Facing the Shadow in “Star Wars: The Last Jedi”

More conversations with others about “Star Wars: The Last Jedi” have provoked more thoughts.

Why is it that Rey so easily walks away from the temptation of the Dark Side after being immediately drawn to it? “You went right to it,” Luke says, in fear. Luke fears the Dark Side more than anything, which makes sense: his own father fell to it and for decades committed genocide on a more-than-global level. When Luke goes into the pit on Dagobah at Yoda’s insistence to face his fear, he fails; he attacks the menacing figure, finds only his own face behind it. He never loses this fear. Darth Vader can provoke him to anger by suggesting the Leia can be seduced to the Dark Side. It doesn’t happen, but it stays in Luke’s mind, and when he realizes how powerful his sister’s son is, his fear leads him to a fatal misstep: he stands over Ben with his light saber humming, ready to kill him, and this betrayal is what pushes Ben away from him and into his own fall to the Dark Side.

Luke runs away and hides after that. He cuts himself off from the Force and lives as a hermit . . . until his sister calls out to him. Leia was always the “call to adventure” for him, the voice spurring him to take up his role as Hero.

Yet Luke compounds his earlier mistake by taunting Ben, now Kylo Ren. He does so to distract Ben and allow the last of the Resistance to escape, but even as he does so he knows that “if you strike me down in anger I will never leave you.” He pushes Ben to attack his former teacher knowing full well that it will scar Ben even more. Luke has no faith in his ability to reach Ben. He still fears too much.

Rey does something different. She too goes into the pit, but she goes of her own volition, following her instincts. She too finds only her own face, but instead of recoiling in fear, she becomes curious and explores the situation.

Jung talked a lot about the shadow, the unseen, denied part of ourselves that we like to pretend is not us but outside us. The people we hate and fear the most are usually our shadow-bearers, the people we scapegoat instead of owning up to our own undesirable traits. The more we deny the shadow, the larger it grows and the more it controls us. The only way to diminish the shadow’s power is to turn and face it and embrace it as our own, as part of us. If we can do this, usually we find that the source of the shadow is something quite small, an incident from childhood perhaps that when seen through adult eyes shrinks to near insignificance. But as long as we refuse to look, the shadow will loom monstrously over us.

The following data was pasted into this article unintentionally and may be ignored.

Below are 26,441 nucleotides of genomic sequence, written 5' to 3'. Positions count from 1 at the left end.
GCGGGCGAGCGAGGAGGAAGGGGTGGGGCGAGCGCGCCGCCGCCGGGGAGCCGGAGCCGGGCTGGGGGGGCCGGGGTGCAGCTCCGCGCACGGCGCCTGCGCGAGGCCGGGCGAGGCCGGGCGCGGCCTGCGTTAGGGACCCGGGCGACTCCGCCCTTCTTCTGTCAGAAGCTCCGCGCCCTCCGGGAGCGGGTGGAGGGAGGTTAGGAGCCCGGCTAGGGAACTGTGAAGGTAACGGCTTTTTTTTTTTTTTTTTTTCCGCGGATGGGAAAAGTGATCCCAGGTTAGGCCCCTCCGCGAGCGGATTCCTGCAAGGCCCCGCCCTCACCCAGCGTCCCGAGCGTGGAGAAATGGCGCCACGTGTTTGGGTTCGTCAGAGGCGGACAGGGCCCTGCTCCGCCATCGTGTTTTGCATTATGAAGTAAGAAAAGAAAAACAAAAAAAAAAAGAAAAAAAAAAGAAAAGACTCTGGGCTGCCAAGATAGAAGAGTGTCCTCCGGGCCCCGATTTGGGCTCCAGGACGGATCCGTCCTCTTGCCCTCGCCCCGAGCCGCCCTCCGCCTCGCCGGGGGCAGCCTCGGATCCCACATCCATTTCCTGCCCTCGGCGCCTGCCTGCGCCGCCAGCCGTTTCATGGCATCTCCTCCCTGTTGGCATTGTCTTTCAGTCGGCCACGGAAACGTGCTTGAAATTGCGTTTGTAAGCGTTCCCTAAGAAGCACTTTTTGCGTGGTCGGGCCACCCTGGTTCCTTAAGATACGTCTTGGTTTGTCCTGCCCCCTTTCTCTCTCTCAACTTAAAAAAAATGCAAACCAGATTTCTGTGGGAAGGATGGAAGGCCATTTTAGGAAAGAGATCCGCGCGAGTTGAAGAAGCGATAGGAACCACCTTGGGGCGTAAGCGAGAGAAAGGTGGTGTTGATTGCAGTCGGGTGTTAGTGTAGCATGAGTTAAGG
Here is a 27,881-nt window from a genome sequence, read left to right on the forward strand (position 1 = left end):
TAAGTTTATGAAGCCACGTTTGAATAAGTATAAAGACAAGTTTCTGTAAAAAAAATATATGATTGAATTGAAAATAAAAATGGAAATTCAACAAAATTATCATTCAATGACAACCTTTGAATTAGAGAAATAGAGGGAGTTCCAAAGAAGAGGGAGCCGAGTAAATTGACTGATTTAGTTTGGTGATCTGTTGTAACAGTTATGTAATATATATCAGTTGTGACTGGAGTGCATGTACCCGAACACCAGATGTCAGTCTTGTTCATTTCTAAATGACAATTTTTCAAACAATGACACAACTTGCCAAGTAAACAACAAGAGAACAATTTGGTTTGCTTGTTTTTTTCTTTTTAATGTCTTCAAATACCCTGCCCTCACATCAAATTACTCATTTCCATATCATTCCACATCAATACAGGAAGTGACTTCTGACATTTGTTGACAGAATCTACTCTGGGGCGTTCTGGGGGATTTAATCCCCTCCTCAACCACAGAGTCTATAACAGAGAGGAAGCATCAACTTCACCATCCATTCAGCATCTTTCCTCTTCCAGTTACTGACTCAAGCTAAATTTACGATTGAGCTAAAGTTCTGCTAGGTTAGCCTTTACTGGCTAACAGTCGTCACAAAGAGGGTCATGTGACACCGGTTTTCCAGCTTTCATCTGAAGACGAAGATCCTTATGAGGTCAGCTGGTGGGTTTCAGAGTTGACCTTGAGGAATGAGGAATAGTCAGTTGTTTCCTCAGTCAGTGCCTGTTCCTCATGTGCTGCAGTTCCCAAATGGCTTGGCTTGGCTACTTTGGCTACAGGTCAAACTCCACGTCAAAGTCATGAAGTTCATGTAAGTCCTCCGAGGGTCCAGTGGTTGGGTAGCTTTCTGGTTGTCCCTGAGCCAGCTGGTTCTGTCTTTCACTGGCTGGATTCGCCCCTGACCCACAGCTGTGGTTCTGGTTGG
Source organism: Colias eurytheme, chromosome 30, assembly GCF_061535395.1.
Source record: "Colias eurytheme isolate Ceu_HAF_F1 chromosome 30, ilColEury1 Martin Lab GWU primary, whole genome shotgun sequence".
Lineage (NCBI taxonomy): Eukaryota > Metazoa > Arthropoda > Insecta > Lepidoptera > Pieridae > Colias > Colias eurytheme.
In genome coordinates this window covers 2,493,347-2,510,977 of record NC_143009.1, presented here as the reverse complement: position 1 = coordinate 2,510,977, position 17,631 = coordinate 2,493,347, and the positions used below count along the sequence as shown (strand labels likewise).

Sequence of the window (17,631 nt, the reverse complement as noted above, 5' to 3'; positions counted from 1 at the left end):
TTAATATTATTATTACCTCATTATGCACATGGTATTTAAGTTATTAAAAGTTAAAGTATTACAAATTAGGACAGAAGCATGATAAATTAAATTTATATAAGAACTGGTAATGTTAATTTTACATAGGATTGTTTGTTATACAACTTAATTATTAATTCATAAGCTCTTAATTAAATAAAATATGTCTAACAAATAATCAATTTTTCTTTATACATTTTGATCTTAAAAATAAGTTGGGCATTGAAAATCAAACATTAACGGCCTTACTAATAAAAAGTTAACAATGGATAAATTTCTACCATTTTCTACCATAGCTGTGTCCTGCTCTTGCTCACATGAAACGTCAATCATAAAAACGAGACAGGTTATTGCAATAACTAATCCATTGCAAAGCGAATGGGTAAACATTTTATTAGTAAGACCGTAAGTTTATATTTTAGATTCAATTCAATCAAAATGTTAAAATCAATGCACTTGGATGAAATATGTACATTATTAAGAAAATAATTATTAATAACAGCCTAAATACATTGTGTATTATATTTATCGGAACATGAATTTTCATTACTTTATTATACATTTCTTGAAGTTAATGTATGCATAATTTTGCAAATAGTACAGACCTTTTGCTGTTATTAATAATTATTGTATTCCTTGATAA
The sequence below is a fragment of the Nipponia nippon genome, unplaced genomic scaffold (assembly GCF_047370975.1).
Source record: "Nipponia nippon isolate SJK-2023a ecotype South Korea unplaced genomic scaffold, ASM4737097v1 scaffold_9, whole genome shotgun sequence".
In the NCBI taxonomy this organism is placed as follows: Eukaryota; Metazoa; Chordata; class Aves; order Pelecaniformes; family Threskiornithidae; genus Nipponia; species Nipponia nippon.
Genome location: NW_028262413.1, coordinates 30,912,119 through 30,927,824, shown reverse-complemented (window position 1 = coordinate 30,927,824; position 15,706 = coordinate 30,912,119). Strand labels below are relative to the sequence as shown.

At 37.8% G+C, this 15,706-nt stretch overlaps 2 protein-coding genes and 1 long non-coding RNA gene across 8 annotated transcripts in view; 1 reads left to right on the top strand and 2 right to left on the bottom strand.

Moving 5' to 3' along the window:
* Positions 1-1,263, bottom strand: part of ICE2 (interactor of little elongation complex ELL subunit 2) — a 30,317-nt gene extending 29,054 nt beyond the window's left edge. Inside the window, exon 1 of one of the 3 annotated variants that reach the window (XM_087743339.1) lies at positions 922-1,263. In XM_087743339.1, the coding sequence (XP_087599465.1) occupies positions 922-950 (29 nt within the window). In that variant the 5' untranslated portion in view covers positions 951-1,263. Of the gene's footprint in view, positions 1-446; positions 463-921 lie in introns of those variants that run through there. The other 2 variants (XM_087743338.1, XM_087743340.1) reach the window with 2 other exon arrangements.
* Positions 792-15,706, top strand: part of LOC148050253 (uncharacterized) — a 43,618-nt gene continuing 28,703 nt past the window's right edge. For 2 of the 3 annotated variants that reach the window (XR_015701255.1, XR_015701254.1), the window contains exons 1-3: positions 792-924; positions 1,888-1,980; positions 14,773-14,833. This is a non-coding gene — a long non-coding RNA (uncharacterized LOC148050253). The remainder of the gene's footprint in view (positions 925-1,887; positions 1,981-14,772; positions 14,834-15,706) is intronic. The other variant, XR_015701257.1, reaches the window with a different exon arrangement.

Rey looks, and not with fear but with curiosity. She doesn’t see all of her shadow though. No one ever can, but the beauty of being in relationship with others is that they can often see what we can’t. Her bond with Ren allows him to see what she has yet to come to grips with: that she was abandoned by parents who saw her as having no more value than the price of a few drinks. Heavy stuff. But adult Rey is able, even while feeling the pain of that abandonment, to realize that she is a worthwhile person in her own right; whether or not her parents knew it, she knows it.

Ben suffered a worse abandonment when Luke drew his light saber against him. At that moment he saw himself in Luke’s look of horror: not just as valueless but as someone so evil he had to be destroyed by the one person he looked up to more than anyone . . . and by proxy, the parents who sent him to that person. He does not know that at the moment he woke and saw Luke standing over him, Luke saw him for who he really was—instead of Luke’s projected fear—and immediately overcame the impulse. Too late.

The damage is done. Ben flees to Snoke, who encourages him to become Kylo Ren: exactly what Luke and his parents fear. This is how it works: unless we become conscious of the projections others put on us, we tend to live up—or down—to those expectations. Ben is unconsciously thinking “you think I’m bad? Just watch how bad I can be!”

Why is it that Rey can see through the shadow when Luke and Ben can’t? Why is she able to stay in the pit and examine the projection of herself without recoiling in fear? Why does the Dark Side have no power over her?

One accesses the Force, all the Jedi Masters keep saying, through feelings. Is the “Dark Side” nothing more than being too emotional, losing control? Darth Vader and Snoke and Kylo Ren are all prey to rage: they kill people in knee-jerk reactions to being thwarted or disappointed. Emotionally they’re like two-year-olds throwing tantrums when life doesn’t go the way they want it to.

If that’s the case, then is the “light” anything more than being at ease with feelings, able to work with them, know them for what they are without being controlled by them? The Jedi do seem to be kind, indulgent of mistakes, able to laugh at foibles, and above all, concerned with the well-being of others. One could say they are motherly, even. They are emotional grownups.

And they care for each other. When Luke can’t bring himself to destroy the lore of the Jedi, Yoda does it for him—and then they sit and warm themselves by the bonfire like the old companions they are.

Dark Lords don’t have friends. Friendship requires both trust and the ability to overlook another’s faults, even to love those faults. And when another can love us warts and all, it helps us to love ourselves. Which makes it a lot easier to stop being controlled by the shadow. Luke ought to know this. It was love, after all, that saved his father in the end. I predict that love will save Ben too.

 

 

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